American Classical Orchestra marks Halloween with spiritual Mozart and a premiere

Sat Oct 29, 2022 at 2:05 pm
Mozart’s Requiem was performed by the American Classical Orchestra Friday night at Alice Tully Hall.

“Recordare,” the first word of a section of the Requiem mass, means “Remember.” The English translation provided the title of a program performed by the American Classical Orchestra and Chorus under its founder and artistic director Thomas Crawford, Friday night at Alice Tully Hall.

Whether by coincidence or intent, the concert provided a different way of observing Halloween, the eve of All Hallows Day, when the departed are remembered and celebrated.

Two memorial works were on the bill: Mozart’s Requiem,  commissioned to honor an aristocrat’s late wife, and Crawford’s own Elegy, written in memory of an esteemed friend and colleague, and heard in its world premiere.

Following his usual practice, Crawford opened the evening with a few helpful pointers on the Mozart work, noting instances of fugue, thematic imitation, homophony, and picturesque text-setting as the musicians played or sang a few bars of each.

Then it was on to Elegy, which the composer accurately described as an “atmospheric tableau” expressing a reflective mood brought on by the passing of Judson Griffin, a longtime exponent of period-instrument performance and, among other posts, principal violinist of the American Classical Orchestra for 30 years.

In this brief, gently evocative piece for string orchestra, a pianissimo dynamic was dominant, colored by the slender, dark sonority of gut strings. Spacious melodic lines accumulated to form harmonically ambiguous “stacked” chords. Solos for Griffin’s instruments, violin and viola, floated up briefly. Except for a few measures of accelerando in the middle, the piece gave, as the composer put it, “the impression of time passing patiently,” and departed as unobtrusively as it began.

“Opening” for Mozart’s masterpiece wasn’t an easy assignment, but this well-written, unassuming piece set the table quite satisfyingly. Its wistful mood dovetailed with the sighing violins of the Requiem’s first bars, which Crawford approached with great delicacy, matched by the modest solo “Te decet hymnus” of soprano Yulan Piao.

The choral singing in “Kyrie,” with its concluding fugue, and the ensuing “Dies irae” lacked nothing in energy, but wasn’t as intelligible as one might expect from a 20-voice ensemble in a moderate-sized hall. One found oneself wishing for clearer diction and musical articulation at various points during the evening.

The four vocal soloists shared the spotlight by turns in “Tuba mirum,” with baritone Joseph Charles Beutel sounding sturdy if a little overmatched by the solo trombone, the woody tenor of Lawrence Jones dovetailing neatly into Heather Petrie’s buttery alto, and soprano Piao stepping up with full, well-modulated tone. Here and in the later “Recordare,” the quartet ensemble sounded a little out of balance with Piao dominant but there was much to like in their elegant phrasing and interlacing lines.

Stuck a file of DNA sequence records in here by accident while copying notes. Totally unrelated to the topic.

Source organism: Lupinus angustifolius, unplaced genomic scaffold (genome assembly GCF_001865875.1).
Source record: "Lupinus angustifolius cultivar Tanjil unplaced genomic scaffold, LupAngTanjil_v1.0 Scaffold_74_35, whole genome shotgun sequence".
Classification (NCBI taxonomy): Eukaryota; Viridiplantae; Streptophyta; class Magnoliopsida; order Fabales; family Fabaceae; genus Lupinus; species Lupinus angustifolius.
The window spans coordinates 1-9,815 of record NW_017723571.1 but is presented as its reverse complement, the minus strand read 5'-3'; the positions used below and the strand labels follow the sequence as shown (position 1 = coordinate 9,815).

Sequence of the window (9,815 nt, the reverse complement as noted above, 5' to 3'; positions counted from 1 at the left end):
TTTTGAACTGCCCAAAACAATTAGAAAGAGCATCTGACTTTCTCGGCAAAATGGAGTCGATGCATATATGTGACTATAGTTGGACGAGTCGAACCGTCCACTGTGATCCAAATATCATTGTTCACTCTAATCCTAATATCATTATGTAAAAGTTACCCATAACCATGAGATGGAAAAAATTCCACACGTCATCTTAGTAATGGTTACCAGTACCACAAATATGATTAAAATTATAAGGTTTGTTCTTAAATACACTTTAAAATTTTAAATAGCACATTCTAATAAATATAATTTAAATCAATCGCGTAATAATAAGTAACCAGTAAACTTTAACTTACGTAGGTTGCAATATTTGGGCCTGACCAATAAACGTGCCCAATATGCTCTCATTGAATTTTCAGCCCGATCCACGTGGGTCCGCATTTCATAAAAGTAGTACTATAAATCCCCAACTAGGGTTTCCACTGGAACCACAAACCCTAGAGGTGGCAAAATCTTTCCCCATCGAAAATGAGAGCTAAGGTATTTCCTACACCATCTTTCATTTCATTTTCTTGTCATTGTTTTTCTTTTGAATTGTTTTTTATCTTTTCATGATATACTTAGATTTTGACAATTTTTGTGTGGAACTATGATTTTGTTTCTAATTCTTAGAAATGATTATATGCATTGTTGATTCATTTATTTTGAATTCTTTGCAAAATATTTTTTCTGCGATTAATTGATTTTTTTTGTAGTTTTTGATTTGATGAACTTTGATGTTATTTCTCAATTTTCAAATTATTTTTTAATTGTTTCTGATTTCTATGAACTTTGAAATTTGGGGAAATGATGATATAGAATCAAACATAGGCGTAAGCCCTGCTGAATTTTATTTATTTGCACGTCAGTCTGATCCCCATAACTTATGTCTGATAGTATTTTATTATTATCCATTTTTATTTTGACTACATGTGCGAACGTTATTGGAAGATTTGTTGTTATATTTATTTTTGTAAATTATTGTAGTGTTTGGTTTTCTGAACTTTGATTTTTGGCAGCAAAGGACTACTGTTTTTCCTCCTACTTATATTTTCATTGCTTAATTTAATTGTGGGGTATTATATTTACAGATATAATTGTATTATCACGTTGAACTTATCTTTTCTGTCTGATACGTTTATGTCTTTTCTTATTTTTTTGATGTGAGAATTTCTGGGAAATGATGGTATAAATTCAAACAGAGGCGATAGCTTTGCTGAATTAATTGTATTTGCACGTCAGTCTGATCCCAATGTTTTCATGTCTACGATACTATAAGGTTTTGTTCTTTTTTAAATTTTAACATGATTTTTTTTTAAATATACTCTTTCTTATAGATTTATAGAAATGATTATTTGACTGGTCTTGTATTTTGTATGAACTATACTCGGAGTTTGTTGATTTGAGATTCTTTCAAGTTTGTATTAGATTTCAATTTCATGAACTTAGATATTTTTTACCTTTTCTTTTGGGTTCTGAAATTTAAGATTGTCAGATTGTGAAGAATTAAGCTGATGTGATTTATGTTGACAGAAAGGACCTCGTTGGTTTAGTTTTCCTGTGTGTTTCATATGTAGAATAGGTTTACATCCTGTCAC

The orchestra was a model of crisp articulation in “Rex tremendae.” The choral sopranos and altos successfully floated their challengingly high, soft entrance on “salva me,” then repeated the feat, up high and sans vibrato, with their angelic response in the ensuing “Confutatis.”

Chorus and orchestra were well coordinated in the sighs and swells of “Lacrimosa.” The fugal “Amen” that followed may have surprised some listeners, as it was composed not by Mozart or his pupil Franz Xaver Süssmayr, the original completer of this unfinished work, but by the esteemed musicologist, pianist and Mozart whisperer Robert Levin, whose 1993 performing edition of the Requiem was the basis for Friday’s performance.

With the aim of respecting not only Mozart’s intentions but 200 years of performing tradition, Levin mostly contented himself with cleaning up some un-Mozartean awkwardness and thick scoring in Süssmayr’s sections—except for this one place, where the work’s structure seemed to call for an “Amen” that wasn’t there. So, consulting a recently-discovered Mozart sketch that might have been intended for this work, and his own intimate knowledge of Mozart’s style, Levin composed one, which on Friday swung along quite convincingly and Mozart-like in a lively three-to-a-bar.

“Domine Jesu” had plenty of drive and vivid contrasts of forte and piano, and the chorus sounded satisfyingly robust in “Sanctus.” “Benedictus” brought a different world of silvery string tone and fine pianissimo playing by brass and timpani. The solo quartet sounded more warmed up and better matched than earlier.

Strings, woodwinds and chorus joined the pianissimo parade in “Agnus dei,” the singers in particular sounding well supported and tuned. The stage was thus set for the tender soprano solo and long, hushed choral lines of “Lux aeterna.” A fast and fearless traversal of the fugal “Cum Sanctus tuis” for chorus and orchestra brought the work to a close on a ringing open fifth, to enthusiastic applause.

The American Classical Orchestra presents “Healing Bach,” three cantatas by J.S. Bach, 8 p.m. March 2, 2023 at the Church of St. Vincent Ferrer, Lexington Avenue at 66th Street.

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